Research ArticleDiabetes

A Bihormonal Closed-Loop Artificial Pancreas for Type 1 Diabetes

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Science Translational Medicine  14 Apr 2010:
Vol. 2, Issue 27, pp. 27ra27
DOI: 10.1126/scitranslmed.3000619

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Using Math to Treat Diabetes: Automated Blood Glucose Control

People with Type 1 diabetes become experts at monitoring their own blood glucose levels, self-injecting insulin daily to compensate for the loss of their pancreatic islet cells. This lifelong vigilance is difficult, and stable blood glucose can often be elusive. An artificial pancreas would be a welcome development. El-Khatib and colleagues have now taken the first steps toward developing such a device and have shown that their system can keep blood glucose within an acceptable range, even after carbohydrate-rich meals.

Their artificial “pancreas,” really a closed-loop control system, is composed of a continuous blood sugar monitor, hormone pumps, and a laptop running a computer program that allows the two pumps to communicate and calculate how much hormone the patient needs at any given time. As in a real pancreas, two hormones with opposing actions on blood sugar—insulin and glucagon—were delivered into the subjects’ bloodstream. The computer algorithm incorporated a pharmacokinetic model for insulin so that it could accurately account for the decay of insulin levels in the blood. Of the 11 subjects, who were followed for 27 hours, six maintained a desirable mean blood glucose concentration of 140 mg/dl with no decreases. For the other five subjects, their slower insulin absorption required adjustment of the pharmacokinetic model to maintain stable a blood glucose concentration, but once this was done, they too showed no hypoglycemia.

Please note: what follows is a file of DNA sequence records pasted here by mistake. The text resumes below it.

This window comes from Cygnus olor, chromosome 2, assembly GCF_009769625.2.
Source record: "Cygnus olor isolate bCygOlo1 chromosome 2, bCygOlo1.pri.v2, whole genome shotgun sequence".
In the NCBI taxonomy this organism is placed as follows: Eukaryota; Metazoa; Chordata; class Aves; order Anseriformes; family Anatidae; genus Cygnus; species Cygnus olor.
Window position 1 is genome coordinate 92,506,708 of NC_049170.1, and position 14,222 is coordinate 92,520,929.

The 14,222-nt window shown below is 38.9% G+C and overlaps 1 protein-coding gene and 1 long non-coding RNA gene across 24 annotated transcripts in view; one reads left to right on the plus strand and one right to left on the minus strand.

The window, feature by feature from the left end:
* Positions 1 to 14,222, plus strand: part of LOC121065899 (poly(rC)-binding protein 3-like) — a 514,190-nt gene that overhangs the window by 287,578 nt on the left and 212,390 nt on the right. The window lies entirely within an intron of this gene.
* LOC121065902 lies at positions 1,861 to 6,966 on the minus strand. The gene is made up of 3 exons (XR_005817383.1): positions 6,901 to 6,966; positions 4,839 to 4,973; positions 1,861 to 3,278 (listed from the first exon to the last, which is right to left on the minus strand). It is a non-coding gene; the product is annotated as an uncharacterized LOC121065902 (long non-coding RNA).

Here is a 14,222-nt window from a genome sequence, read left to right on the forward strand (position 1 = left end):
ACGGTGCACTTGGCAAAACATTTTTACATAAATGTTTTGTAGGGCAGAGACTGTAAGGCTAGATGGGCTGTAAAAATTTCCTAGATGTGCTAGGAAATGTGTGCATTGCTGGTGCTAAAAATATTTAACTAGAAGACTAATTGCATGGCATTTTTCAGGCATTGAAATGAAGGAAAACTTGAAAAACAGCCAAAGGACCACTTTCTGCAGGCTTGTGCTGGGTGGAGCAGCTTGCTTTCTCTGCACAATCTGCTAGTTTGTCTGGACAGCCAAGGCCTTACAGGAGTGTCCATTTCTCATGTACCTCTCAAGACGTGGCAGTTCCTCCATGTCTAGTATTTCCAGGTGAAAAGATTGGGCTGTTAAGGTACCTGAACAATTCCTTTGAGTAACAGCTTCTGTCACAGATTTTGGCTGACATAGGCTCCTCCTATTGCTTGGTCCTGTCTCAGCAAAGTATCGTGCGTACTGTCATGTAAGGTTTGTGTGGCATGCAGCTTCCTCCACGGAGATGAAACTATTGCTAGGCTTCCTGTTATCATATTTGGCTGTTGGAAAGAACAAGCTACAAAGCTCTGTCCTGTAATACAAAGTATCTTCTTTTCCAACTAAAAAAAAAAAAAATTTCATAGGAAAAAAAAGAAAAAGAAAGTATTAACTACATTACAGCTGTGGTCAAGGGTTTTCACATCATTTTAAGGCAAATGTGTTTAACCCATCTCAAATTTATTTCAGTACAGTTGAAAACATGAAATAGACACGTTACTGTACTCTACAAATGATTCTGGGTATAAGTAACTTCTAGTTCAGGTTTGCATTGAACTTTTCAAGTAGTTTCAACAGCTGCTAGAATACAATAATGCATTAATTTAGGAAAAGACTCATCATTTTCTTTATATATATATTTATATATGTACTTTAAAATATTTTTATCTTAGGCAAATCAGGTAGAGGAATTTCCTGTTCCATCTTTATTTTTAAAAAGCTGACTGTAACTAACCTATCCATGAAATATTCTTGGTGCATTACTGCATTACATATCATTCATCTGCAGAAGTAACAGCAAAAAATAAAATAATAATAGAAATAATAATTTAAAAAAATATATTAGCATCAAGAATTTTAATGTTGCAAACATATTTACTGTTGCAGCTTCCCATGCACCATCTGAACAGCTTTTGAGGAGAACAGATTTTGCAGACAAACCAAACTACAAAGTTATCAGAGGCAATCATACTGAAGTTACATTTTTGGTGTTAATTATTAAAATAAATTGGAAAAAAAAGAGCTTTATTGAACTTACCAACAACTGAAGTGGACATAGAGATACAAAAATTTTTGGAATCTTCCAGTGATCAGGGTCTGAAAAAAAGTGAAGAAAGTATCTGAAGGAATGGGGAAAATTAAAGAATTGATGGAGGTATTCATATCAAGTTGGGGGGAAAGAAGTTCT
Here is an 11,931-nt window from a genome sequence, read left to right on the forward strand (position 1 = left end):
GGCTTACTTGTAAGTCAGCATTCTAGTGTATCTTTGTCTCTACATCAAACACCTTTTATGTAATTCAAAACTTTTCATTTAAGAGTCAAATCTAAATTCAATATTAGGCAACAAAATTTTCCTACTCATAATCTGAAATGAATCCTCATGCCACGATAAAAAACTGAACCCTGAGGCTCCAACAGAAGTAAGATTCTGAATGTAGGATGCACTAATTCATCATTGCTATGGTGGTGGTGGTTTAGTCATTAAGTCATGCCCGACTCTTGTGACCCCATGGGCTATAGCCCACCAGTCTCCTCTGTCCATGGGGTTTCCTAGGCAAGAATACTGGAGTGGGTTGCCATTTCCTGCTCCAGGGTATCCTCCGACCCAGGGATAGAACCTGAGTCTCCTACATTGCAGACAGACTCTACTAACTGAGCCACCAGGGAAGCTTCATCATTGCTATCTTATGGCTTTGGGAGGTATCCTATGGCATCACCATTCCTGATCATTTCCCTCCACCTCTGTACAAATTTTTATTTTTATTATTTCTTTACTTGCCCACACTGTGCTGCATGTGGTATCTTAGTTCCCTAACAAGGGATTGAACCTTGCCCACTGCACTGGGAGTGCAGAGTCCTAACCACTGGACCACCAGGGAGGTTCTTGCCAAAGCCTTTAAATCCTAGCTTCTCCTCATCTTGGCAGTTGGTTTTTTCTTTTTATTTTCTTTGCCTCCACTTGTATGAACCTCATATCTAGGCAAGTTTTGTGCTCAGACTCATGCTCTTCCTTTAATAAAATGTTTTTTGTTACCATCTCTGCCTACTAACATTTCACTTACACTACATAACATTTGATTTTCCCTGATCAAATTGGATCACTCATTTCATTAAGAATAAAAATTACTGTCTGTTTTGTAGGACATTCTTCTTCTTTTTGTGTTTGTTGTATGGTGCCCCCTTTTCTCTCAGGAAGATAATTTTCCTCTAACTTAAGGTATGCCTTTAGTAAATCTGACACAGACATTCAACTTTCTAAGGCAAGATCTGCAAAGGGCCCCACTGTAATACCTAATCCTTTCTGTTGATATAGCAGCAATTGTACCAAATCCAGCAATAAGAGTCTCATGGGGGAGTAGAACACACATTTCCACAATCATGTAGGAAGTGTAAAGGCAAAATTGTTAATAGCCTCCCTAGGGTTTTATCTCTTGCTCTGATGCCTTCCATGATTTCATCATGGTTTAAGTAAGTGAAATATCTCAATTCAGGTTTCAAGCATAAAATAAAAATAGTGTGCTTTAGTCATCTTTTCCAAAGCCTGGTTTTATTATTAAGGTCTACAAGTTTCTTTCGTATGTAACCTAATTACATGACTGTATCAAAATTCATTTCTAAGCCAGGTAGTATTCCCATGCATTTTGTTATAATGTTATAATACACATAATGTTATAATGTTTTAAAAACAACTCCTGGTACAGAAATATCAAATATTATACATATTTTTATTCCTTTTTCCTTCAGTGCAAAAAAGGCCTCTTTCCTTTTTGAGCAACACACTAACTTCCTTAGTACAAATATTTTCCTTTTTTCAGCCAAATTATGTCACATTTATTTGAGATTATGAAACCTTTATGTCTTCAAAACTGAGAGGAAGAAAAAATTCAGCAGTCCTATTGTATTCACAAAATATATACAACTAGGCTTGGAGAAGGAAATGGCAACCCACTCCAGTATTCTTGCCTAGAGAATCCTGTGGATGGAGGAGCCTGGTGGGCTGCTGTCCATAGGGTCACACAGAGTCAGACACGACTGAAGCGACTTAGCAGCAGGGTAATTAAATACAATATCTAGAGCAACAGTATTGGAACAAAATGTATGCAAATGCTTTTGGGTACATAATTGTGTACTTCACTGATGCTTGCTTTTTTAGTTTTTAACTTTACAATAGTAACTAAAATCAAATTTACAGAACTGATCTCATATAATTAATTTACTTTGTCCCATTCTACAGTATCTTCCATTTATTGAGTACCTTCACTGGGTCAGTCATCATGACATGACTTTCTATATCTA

Although in these experiments the algorithm was executed on a laptop computer, the device could eventually run on a computer chip as part of a fully wearable, portable artificial pancreas system. Such a device would provide better control of diabetics’ blood glucose concentrations and improve their quality of life.

Footnotes

  • * These authors contributed equally to this work.